Women in Leadership Corner 2.2022
  • NJASA’s Own Initiatives Are Changing the Trend

    Picture a typical class of students in your district. Each of our visions will vary in many respects, but most of us are visualizing desks filled with nearly the same number of male and female students.  Now think about your administrative team. Does your team reflect the composition of your students?

    Women’s History Month reminds us to examine whether we have made significant progress in making the ranks of our district leadership reflect the demographics of our student enrollment. It’s important for the leadership of the educational environment in which these students find themselves to be one in which fairness and equity are reflected not only in the classroom but in the administrative structure of the system. 

    Across the United States, the numbers are discouraging. Nationwide, a paltry 24% of school superintendents are women, while here in New Jersey, NJASA data tell us that 36.5% of the superintendents in our state are female. While we clearly have more work to do, and most assuredly it will be done, what explains the higher percent of women gaining coveted CEO positions in the Garden State?

    The facts argue that the commitment of the leadership and members of NJASA over the past 15 years has made a dramatic difference. Thanks in large part to forward thinking male educators and trailblazing female leaders, we have seen powerful innovations in this area. For years, NJASA and NJSBA conferences have included Women in Leadership sessions which have provided a nurturing context for women looking for a pathway to contribute to their districts from the top. Beginning in 2016, NJASA has jointly sponsored a separate Women’s Leadership Conference with AASA and NJPSA. Each year it has been well attended and has provided networking opportunities for aspiring leaders.

    Also, since 2016, NJASA’s Women in Leadership Committee (WIL) has been a dynamic and ever-changing group with representatives from across the state. Members of this committee have established regional and county groups that encourage conversations and new perspectives among educators from a wide variety of positions at the local level.

    I mentioned earlier that New Jersey has a much better track record than the country as a whole,  but we still have a staggering majority of our teachers who are female and a large majority of our leaders who are male. We all have work to do, and I have two suggestions.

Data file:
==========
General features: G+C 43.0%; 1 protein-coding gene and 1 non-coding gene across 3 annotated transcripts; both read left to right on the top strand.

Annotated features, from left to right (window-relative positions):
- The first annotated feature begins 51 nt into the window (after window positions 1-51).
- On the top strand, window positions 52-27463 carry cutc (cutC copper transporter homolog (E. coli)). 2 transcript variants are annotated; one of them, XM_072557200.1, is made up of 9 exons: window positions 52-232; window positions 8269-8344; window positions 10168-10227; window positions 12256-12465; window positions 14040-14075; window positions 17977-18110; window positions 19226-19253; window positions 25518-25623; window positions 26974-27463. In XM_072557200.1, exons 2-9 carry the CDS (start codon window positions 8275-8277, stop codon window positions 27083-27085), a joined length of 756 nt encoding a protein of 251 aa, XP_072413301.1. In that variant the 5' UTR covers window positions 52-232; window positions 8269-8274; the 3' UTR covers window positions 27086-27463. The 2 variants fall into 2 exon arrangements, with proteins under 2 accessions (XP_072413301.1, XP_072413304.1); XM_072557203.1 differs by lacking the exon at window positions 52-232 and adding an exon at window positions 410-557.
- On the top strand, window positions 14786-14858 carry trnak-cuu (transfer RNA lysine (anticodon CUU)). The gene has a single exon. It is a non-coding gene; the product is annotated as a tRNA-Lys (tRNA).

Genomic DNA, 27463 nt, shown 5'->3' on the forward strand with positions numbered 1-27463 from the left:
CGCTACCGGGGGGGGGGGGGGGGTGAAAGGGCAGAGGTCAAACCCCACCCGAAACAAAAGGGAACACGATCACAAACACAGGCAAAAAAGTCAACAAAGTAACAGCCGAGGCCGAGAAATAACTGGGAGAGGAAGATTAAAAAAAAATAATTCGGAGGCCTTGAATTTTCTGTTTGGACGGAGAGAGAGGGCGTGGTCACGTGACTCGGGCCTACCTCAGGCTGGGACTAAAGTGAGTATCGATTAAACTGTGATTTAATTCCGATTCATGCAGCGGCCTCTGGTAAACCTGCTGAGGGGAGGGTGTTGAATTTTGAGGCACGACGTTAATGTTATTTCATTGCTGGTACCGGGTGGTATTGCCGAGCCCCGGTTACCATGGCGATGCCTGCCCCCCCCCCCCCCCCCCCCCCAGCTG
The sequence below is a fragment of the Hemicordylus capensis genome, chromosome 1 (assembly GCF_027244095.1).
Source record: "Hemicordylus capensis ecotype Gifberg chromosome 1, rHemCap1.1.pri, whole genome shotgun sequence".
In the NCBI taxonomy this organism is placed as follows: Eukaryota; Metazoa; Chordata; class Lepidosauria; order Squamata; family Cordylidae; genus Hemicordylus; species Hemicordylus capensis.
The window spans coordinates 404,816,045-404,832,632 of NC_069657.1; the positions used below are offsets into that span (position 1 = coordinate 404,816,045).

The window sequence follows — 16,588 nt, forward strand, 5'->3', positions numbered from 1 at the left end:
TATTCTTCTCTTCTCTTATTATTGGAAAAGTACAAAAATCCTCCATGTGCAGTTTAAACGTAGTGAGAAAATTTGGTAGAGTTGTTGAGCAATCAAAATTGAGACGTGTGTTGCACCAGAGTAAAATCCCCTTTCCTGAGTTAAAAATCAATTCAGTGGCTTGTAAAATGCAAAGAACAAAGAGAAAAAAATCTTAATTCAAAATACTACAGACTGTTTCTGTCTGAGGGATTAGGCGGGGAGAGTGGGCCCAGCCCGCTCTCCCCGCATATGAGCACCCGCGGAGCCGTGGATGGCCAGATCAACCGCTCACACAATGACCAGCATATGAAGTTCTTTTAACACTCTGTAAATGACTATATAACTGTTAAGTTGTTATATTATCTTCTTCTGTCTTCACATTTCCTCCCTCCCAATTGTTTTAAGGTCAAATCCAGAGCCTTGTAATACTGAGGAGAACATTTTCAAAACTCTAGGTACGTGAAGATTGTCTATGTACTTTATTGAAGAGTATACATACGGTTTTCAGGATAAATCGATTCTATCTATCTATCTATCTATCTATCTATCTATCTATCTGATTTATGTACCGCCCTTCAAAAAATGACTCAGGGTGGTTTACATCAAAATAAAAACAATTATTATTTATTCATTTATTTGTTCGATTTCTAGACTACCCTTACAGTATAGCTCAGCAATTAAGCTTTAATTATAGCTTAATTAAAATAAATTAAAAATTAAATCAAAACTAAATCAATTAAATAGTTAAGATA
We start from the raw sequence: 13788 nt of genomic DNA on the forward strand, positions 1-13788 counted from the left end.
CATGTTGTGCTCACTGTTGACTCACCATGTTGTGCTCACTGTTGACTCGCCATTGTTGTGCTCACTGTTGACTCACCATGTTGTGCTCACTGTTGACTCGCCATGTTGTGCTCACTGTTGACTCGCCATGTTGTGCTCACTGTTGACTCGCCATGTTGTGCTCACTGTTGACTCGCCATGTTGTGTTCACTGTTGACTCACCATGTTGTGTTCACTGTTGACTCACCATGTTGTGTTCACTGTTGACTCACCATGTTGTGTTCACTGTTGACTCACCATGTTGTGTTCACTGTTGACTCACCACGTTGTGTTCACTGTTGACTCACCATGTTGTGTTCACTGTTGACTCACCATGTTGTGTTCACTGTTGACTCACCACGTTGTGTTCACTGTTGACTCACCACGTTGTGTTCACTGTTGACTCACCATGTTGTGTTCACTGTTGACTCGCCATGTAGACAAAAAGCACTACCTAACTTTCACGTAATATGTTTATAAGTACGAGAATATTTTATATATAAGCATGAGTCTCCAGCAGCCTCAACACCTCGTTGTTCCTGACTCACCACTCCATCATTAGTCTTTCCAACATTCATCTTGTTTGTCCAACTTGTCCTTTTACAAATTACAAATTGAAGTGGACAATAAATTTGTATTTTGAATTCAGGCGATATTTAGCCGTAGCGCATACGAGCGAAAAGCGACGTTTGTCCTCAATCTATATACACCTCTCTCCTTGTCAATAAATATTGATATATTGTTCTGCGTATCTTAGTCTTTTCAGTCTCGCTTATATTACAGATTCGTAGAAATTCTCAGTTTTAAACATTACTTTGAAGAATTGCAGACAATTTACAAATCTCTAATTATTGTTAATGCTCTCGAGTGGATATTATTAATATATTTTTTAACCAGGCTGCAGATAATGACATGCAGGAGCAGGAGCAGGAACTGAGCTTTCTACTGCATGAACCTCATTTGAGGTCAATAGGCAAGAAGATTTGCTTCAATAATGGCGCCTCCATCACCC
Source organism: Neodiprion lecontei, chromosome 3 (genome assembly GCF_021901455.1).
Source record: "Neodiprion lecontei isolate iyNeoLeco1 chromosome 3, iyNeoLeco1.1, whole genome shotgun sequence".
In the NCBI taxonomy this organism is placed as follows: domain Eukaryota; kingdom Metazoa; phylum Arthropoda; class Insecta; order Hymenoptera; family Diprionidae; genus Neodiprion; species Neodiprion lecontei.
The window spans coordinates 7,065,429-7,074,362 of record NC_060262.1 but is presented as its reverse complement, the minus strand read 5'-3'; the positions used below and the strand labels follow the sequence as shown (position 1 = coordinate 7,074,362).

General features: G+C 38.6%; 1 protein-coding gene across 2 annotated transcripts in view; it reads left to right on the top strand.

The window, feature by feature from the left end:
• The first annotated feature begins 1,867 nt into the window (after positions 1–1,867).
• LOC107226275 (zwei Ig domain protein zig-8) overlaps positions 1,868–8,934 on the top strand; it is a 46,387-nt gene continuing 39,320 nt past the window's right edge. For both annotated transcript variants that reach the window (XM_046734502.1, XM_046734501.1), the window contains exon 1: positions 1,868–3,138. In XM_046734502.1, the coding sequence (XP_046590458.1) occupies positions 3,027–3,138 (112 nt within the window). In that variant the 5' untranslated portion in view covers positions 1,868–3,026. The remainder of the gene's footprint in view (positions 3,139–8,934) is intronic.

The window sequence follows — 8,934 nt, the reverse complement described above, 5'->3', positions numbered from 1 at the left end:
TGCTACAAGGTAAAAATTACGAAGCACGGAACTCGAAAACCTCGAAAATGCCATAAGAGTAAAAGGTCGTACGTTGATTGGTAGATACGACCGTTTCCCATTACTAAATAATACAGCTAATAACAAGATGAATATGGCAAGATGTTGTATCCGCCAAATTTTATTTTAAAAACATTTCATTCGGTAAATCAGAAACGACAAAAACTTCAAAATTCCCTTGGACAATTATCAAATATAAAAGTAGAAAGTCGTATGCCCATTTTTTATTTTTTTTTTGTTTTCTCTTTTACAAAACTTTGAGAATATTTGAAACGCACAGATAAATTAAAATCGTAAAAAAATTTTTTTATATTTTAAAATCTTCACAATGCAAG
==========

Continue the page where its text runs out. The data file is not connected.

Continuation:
First, female leaders - please become mentors. Our male colleagues sign up to be trained by NJASA in larger numbers than we do. We have an obligation to help strike a more reflective gender balance in the next generations of leaders.

    I have been fortunate to mentor five educational leaders who will make our education system better for all students. The five come from very different districts - some from large urban areas, others from small regional high school districts. Each one is intelligent and committed to their students. Listening to them, I am optimistic about the future of public education in New Jersey. 

    My second suggestion is addressed to all of our colleagues. Please take a look around your administrative table. If everyone at your table looks like you do, you might be listening in an echo chamber. The conversation is much richer when the leaders of a school district represent in every way possible the students in our classrooms. 

    I would like to end on a positive note. NJASA began in 1940 and has elected a president every year since then. In the first 80 years of NJASA, there were only six female presidents and 74 males in the position. Recent data suggest NJASA’s own initiatives are changing the trend. For the 2021-2022 year, three of NJASA’s officers are female.    

    As Women’s History Month begins, I hope you will join me in committing to make sure all our male and female students are able to see role models who represent them in their schools and districts. Our schools, our staff members, our communities, and indeed our state and nation will long reap the benefits.